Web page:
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Introduction

The oil and gas sector is one of the core industries in India and plays a major role in influencing decision making for all the other important sections of the economy. India’s economic growth is closely related to energy demand; therefore the need and importance of oil and gas is projected to grow more.

The Indian Petroleum industry is one of the oldest in the world, with oil being struck at Makum near Margherita in Assam in 1867- few years after Col. Edwin L. Drake drilled the world's first oil well in 1859 at Titusville, Pennsylvania, USA. References to rock-oil as 'shilajatu' are found in the Vedas. Early evidences of oil seeps were recorded along the banks of the Nampong river in upper Assam, in the 1820s by British army men and geologists.

The first commercial discovery of crude oil in India was made in 1889 at Digboi when a group of men erected a 20 meter high thatch covered wooden structure, marking the establishment of the first well at Digboi (Well No. 1 or the Discovery well). Thereafter, systematic drilling began in 1891, and in 1901, Asia's first oil refinery was setup. The AOC (Assam Oil Company) was formed in 1899 to look after the running of the oil business in this area.

Refining, transportation, followed with the discovery at Digboi. It is amazing how the oil was transported in elephant drawn carts across the jungles and then through the waterways to as far as the Malabar coast. Seismic surveys were carried out in the 19th century in jungles of Assam using elephant logistics.

After independence, India didn't lose much time in initiating geological and seismic surveys in search of oil in the Indian basins. One after the other, major refinieries were set up and infrastructure for distribution of the products expanded at a great pace. Unique challenges of reaching essential fuel, be it kerosene or LPG to far-flung, logistically challenging terrains across the vast geography of India were addresssed with amazing resilience. India's forays into offshore in the 1970s were also very early for a fledgling industry of a developing country. The bold initiative taken with faith in indigenous capabilities in an entirely new and technologies challenging area is a tribute to the Indian oil technologists of the day. But the faith was not misplaced as the oilmen did India proud by bringing the Mumbai high to production in a then world record time of 26 months from the day of discovery.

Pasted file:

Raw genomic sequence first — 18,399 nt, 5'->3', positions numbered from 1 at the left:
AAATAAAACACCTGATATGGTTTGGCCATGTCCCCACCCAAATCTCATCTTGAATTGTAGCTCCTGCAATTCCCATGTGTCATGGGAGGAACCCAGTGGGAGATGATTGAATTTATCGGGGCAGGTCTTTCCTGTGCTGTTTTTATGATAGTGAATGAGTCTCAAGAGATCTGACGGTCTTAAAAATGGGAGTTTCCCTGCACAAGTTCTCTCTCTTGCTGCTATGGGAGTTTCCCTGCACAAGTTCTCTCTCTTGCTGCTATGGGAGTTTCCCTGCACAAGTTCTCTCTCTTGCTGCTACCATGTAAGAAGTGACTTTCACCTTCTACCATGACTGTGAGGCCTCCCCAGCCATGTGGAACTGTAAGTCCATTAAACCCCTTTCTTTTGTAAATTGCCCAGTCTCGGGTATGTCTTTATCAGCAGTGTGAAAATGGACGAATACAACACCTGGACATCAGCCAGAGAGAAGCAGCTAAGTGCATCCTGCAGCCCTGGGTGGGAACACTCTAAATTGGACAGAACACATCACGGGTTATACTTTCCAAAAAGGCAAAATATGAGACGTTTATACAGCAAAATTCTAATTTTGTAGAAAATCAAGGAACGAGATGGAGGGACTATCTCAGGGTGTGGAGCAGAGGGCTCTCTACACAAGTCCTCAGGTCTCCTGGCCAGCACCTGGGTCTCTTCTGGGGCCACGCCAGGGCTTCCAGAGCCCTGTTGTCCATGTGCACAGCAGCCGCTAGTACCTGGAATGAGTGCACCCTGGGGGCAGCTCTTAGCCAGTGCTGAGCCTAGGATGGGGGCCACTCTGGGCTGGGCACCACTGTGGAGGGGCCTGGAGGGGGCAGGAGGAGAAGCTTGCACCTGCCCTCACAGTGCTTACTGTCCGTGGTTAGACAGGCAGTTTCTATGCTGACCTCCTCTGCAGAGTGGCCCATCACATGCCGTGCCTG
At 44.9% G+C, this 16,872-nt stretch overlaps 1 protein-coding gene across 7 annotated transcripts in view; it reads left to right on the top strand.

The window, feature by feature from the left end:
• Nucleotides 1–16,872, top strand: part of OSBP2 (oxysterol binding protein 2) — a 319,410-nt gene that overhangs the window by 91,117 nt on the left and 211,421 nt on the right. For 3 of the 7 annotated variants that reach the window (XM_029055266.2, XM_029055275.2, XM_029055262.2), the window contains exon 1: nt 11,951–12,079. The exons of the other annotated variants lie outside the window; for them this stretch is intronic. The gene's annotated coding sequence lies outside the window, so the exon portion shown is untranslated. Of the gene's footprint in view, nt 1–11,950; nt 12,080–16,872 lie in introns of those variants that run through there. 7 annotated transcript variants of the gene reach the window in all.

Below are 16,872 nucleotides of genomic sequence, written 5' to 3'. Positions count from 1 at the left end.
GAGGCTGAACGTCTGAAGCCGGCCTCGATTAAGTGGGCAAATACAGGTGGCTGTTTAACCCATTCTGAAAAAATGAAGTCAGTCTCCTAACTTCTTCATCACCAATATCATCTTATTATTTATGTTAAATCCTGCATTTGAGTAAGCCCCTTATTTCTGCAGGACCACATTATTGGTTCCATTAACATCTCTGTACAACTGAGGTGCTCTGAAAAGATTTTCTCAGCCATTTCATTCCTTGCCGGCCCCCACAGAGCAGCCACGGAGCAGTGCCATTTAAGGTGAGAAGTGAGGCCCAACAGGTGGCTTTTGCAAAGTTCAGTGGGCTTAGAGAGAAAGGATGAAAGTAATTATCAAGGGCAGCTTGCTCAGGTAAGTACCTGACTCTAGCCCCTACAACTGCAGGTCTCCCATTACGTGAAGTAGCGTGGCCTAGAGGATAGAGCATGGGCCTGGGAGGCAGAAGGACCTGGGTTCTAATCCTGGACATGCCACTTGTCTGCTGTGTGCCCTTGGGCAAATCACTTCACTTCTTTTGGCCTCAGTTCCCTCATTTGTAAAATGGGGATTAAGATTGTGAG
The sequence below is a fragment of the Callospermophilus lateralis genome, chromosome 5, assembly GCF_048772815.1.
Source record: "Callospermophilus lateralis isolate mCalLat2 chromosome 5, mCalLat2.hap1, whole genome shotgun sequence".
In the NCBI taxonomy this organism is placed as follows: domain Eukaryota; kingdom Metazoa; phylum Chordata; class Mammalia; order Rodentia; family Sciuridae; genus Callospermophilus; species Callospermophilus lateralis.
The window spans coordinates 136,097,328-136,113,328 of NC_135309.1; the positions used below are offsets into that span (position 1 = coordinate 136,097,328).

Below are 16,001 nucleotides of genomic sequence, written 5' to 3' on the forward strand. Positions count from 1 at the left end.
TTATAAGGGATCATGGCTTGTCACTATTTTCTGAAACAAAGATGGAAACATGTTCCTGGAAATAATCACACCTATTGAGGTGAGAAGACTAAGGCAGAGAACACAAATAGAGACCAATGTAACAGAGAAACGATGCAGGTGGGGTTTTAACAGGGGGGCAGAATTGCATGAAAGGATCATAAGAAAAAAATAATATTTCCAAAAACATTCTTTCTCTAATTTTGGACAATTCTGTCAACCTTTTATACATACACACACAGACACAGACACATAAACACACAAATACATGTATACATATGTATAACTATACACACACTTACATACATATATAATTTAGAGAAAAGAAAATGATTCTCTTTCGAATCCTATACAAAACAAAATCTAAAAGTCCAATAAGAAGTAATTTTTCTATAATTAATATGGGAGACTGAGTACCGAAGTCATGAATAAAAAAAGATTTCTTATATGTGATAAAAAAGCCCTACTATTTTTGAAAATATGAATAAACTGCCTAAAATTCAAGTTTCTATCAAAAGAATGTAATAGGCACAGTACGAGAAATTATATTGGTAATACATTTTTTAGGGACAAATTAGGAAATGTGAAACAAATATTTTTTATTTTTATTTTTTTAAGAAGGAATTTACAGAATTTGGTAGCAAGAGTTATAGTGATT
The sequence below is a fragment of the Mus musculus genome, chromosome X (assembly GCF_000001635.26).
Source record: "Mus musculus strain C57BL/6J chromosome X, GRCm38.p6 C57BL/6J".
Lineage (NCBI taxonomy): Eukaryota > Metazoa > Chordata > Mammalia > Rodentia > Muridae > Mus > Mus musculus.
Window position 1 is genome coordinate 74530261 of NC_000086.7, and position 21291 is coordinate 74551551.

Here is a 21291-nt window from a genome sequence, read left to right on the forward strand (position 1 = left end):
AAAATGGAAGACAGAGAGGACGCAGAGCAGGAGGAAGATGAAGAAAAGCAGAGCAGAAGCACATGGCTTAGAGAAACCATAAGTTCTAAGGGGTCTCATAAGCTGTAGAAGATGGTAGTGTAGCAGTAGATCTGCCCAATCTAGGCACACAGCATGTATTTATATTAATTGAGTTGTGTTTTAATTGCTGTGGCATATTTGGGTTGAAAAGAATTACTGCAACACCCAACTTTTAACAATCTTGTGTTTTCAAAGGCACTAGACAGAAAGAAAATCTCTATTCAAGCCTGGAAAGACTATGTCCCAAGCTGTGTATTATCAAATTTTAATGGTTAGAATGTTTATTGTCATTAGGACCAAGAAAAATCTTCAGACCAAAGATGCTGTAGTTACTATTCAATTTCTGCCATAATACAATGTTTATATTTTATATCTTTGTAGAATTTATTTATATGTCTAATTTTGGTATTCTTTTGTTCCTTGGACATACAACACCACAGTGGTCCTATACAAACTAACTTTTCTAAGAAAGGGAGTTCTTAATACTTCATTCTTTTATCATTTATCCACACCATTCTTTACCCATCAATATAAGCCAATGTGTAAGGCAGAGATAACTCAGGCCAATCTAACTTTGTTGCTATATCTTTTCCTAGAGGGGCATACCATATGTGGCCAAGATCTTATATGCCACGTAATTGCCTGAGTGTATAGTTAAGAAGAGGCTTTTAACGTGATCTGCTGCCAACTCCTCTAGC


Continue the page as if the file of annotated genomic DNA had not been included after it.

The years since independence have seen the rapid growth of the upstream and downstream oil sectors. The industry has come a long way since then. There has been optimal use of resources for exploration activities and increasing refining capacity as well as the creation of a vast marketing infrastructure and a pool of highly trained and skilled manpower.

The giant offshore structures, the ultramodern environment friendly refineries, the high-tech pipeline transportation facilities may appear dazzling. For nearly fifty years after independence, the oil sector in India, had seen the growth of giant national oil companies in a sheltered environment. A process of transition of the sector begun in the mid-nineties- from a state of complete protection to the phase of open competition. The move was inevitable if India had to attract funds and technology from abroad into the petroleum sector. With the consumption of hydrocarbons said to increase manifold in the coming decades, the liberalisation, deregulation and reforms in the petroleum sector is essential for the health and overall growth of India’s economy.

Advantage India

The sector in recent years has been characterized by rising consumption of oil products, declining crude production and low reserve accretion. India remains one of the least-explored countries in the world, with a well density among the lowest in the world. India is the fourth largest oil consumption zone, even though on a per capita basis the consumption is a mere 0.6 measured in tonnes of oil equivalent per head, amongst the lowest in the world. Thus India is bound to need tremendous amount of energy for growth and development- this makes the prospects of the Indian hydrocarbon industry even more exciting.